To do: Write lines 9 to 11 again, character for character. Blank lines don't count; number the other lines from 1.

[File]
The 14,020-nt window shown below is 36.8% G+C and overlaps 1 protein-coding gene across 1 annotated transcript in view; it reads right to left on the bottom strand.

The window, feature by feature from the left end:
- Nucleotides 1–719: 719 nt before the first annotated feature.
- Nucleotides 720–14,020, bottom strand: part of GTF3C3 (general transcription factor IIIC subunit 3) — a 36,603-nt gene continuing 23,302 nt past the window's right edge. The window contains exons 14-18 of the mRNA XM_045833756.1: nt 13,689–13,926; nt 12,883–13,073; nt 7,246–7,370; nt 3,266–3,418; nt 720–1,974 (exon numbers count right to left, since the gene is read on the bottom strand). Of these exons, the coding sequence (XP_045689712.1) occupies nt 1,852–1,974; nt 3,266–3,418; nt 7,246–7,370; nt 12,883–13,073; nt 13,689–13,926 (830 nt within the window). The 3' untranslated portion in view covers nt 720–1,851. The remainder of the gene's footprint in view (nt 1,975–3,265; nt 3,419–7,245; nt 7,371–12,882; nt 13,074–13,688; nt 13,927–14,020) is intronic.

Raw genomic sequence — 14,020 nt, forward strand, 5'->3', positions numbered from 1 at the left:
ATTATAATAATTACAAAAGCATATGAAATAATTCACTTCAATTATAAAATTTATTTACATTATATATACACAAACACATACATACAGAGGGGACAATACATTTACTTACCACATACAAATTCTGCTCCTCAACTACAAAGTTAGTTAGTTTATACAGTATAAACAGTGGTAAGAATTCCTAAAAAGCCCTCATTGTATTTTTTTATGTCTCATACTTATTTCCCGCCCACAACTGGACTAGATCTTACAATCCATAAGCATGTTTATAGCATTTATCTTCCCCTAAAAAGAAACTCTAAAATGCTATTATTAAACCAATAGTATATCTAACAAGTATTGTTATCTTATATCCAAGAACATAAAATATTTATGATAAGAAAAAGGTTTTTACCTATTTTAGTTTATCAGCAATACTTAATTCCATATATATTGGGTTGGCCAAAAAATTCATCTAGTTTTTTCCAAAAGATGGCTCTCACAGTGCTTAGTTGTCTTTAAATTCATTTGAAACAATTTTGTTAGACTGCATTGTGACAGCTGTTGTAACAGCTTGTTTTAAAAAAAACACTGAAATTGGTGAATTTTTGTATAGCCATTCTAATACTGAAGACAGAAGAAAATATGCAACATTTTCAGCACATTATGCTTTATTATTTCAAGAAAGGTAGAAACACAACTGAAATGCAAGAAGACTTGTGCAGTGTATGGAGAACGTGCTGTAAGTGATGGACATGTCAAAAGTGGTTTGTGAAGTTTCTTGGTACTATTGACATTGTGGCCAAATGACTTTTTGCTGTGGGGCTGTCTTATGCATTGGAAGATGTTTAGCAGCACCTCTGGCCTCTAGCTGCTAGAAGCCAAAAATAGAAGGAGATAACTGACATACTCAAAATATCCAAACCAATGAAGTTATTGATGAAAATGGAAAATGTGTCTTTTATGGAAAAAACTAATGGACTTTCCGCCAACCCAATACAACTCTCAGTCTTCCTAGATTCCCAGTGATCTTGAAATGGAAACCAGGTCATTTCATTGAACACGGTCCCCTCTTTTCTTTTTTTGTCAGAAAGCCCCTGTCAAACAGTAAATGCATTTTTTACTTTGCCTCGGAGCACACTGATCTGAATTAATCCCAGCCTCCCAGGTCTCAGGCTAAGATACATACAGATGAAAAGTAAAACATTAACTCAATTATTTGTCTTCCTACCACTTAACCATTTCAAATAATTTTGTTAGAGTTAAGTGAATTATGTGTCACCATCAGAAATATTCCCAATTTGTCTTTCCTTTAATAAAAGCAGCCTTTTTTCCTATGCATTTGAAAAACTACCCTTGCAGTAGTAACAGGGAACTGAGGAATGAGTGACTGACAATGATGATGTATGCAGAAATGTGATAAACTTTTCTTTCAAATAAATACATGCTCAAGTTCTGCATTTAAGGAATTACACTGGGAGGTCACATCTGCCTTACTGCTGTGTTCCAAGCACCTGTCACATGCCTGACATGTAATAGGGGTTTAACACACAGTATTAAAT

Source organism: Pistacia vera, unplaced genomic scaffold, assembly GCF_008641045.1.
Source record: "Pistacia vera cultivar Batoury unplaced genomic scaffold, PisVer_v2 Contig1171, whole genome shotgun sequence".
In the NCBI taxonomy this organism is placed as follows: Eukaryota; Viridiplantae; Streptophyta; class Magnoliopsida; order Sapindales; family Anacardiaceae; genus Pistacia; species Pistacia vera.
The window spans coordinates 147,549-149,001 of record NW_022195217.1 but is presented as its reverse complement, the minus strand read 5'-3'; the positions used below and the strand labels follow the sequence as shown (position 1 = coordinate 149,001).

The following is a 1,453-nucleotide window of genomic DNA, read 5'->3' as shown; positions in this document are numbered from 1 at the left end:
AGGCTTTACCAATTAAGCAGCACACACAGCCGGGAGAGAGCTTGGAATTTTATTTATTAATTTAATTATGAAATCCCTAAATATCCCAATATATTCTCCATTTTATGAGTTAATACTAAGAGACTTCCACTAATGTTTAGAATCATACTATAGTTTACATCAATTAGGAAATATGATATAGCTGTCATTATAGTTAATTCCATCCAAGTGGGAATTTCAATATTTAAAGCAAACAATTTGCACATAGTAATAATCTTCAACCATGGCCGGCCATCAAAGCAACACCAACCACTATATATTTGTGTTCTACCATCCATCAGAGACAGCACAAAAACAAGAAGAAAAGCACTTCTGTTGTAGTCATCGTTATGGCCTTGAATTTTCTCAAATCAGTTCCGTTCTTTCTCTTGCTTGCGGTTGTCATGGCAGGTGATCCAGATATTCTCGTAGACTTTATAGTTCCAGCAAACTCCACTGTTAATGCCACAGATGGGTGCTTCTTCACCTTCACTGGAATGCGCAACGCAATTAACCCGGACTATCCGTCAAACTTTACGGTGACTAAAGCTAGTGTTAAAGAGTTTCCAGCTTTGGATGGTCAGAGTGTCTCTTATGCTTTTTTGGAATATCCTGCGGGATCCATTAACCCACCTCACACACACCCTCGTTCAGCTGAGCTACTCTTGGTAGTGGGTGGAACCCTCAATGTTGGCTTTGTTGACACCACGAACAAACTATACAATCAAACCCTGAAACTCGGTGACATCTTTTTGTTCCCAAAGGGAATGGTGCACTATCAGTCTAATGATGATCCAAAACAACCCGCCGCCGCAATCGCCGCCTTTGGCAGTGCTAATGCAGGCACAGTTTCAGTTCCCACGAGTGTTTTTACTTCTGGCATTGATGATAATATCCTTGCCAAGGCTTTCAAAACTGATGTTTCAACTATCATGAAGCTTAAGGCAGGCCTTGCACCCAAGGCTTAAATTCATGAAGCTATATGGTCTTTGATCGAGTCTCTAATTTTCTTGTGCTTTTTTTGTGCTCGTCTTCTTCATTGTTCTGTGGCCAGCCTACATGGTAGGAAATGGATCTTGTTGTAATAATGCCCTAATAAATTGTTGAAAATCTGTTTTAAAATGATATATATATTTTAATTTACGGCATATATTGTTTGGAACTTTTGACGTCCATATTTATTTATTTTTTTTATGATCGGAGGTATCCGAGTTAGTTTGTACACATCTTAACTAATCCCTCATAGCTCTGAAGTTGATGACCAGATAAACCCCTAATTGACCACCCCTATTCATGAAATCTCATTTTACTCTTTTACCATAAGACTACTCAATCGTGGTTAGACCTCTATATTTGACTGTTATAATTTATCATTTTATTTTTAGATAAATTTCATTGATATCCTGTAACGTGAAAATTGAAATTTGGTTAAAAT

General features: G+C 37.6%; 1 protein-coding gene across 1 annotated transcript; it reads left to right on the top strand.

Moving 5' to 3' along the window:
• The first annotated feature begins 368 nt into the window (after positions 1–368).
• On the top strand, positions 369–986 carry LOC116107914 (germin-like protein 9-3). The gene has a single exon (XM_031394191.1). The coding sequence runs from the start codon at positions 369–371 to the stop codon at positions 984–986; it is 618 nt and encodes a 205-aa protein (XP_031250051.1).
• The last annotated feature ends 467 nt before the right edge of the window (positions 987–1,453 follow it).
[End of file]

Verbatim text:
In the NCBI taxonomy this organism is placed as follows: Eukaryota; Viridiplantae; Streptophyta; class Magnoliopsida; order Sapindales; family Anacardiaceae; genus Pistacia; species Pistacia vera.
The window spans coordinates 147,549-149,001 of record NW_022195217.1 but is presented as its reverse complement, the minus strand read 5'-3'; the positions used below and the strand labels follow the sequence as shown (position 1 = coordinate 149,001).

The following is a 1,453-nucleotide window of genomic DNA, read 5'->3' as shown; positions in this document are numbered from 1 at the left end: